Condron, Steven Lloyd, Department of Public Health Sciences, University of Virginia
Bovbjerg, Viktor, Department of Public Health Sciences, University of Virginia

Objectives: Identifying individuals with sub-clinical liver disease is an important goal within clinical practice and has major public health consequences. The majority of liver disease not attributable to viral etiologies is related to fatty liver disease. Fatty liver disease is traditionally divided into alcohol related liver disease (ALD) and non-alcohol related fatty liver disease (NAFLD). The objective of this analysis is to define the risk factors for fatty liver disease subtypes in the United States population.

Methods: The National Health and Nutritional Evaluation Survey (NHANES) conducted from 1999-2002 was analyzed to compare ALD to NAFLD. All non-pregnant, adult subjects with negative viral serologies for hepatitis b and c were included. An elevated serum alanine aminotransferase (ALT) level was used as the marker to define liver injury. Logistic regression models were fit to compare the likelihood of having NAFLD as compared to ALD.

Results: 18,358 subjects were in the dataset. 6,653 subjects who met inclusion criteria had normal ALT values. 293 subjects had elevated ALT values and endorsed excessive alcohol consumption (ALD cohort). 479 subjects had elevated ALT values but minimal alcohol consumption (NAFLD cohort). Males are more frequently represented in ALD cohort ( 79.8%) than in the NAFLD cohort (43.9%) (p=0.0009). The ALD cohort was younger (mean age 41.9 years) than the normal cohort (mean age 47.0 years) (p=0.04). Logistic regression analysis was performed modeling the odds of being in the NAFLD group in reference to the ALD group. Females were 5.2 times more likely to be in the NAFLD cohort (OR 5.21, 95% CI 2.4-11.6). Age and ethnicity were not significantly different between the two cohorts. The presence of excess abdominal adiposity was 6.9 times more frequent in the ALD cohort (OR 6.86, 95% CI 2.21-21.24). The diagnosis of diabetes was 5.6 times more frequent in the NAFLD cohort (OR 5.59, 95% CI 1.26- 25.00). The NAFLD cohort was 18.5 times more likely to have enzyme elevations of more than 3 times the upper limit of normal (OR 18.5, 95% CI 2.0-166.7). Serum GGT, transferrin saturation, and ferritin, and AST/ALT ratio were not significantly different between then cohorts. The diagnosis of metabolic syndrome was similar between the cohorts.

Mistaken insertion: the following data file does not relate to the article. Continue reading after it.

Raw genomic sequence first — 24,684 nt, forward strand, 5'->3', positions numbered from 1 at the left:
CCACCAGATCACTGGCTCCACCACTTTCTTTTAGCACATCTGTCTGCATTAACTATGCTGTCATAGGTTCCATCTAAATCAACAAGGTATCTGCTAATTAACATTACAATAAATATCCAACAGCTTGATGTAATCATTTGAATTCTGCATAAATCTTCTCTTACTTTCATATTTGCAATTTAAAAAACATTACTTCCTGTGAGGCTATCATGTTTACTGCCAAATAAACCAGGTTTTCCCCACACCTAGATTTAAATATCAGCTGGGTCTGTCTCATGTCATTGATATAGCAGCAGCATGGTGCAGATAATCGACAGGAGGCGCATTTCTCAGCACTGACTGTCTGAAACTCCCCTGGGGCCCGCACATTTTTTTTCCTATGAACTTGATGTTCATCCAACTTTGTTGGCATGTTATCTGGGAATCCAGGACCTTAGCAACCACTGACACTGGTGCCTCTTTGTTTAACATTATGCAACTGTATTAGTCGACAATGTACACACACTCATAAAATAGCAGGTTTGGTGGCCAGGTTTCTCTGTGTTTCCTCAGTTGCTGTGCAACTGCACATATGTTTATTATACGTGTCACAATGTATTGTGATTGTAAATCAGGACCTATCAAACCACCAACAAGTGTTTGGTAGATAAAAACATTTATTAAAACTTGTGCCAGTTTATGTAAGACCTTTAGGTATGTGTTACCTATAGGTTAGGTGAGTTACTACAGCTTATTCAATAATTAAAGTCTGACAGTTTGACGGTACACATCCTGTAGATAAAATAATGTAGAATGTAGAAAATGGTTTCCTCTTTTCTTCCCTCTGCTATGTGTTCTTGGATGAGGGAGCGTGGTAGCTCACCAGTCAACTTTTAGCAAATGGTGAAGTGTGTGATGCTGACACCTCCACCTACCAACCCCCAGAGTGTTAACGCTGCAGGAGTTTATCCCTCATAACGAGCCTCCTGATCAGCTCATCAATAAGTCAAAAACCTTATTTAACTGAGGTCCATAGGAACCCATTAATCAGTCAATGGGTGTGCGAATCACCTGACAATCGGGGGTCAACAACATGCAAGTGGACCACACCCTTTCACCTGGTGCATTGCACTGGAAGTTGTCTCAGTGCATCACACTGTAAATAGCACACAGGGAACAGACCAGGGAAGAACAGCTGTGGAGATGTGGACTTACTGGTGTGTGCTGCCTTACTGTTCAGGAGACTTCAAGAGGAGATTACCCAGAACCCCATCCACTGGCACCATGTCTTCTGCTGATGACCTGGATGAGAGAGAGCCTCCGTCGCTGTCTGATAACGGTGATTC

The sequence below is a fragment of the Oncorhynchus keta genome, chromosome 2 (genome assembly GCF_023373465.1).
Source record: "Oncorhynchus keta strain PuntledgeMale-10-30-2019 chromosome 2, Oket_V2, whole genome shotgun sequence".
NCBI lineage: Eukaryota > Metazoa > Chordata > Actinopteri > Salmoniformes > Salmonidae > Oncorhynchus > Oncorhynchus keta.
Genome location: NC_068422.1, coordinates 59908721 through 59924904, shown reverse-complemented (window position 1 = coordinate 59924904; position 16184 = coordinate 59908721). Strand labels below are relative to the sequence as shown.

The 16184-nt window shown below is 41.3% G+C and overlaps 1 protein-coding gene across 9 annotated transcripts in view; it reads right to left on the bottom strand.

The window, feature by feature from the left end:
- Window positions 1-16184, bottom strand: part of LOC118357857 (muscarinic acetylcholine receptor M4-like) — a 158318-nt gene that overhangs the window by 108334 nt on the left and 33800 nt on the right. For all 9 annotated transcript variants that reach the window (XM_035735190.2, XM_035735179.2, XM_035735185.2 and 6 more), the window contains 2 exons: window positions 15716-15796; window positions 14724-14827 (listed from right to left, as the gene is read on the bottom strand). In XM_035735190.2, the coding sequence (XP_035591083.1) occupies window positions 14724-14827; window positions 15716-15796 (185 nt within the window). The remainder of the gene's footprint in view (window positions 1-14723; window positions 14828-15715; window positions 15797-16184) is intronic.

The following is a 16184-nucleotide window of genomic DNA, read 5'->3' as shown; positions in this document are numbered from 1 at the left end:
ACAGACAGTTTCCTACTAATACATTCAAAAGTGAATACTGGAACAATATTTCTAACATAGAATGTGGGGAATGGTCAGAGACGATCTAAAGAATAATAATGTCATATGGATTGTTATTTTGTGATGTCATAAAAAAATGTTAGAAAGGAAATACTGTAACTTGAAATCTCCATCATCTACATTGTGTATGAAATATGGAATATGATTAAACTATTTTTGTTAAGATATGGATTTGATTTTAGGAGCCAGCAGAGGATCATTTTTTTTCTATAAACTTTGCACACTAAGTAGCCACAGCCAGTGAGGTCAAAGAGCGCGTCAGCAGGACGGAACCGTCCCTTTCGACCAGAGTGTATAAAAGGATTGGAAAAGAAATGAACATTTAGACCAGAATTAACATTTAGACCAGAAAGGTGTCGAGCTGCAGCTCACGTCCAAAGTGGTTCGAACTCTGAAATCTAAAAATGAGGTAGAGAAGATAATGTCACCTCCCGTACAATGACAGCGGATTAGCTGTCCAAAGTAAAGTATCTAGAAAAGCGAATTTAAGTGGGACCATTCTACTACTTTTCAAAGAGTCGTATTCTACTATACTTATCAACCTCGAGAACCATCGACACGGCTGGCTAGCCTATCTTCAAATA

Conclusions: Metabolic syndrome is not a useful tool when attempting to differentiate ALD from NAFLD. Female gender, the diagnosis of diabetes, and ALT elevations greater than 3 times the upper limit of normal are all present significantly more often in subjects with NAFLD. Serum markers such as ferritin and AST/ALT ratio were not found to be useful in differentiating between ALD and NAFLD.

MS (Master of Science)
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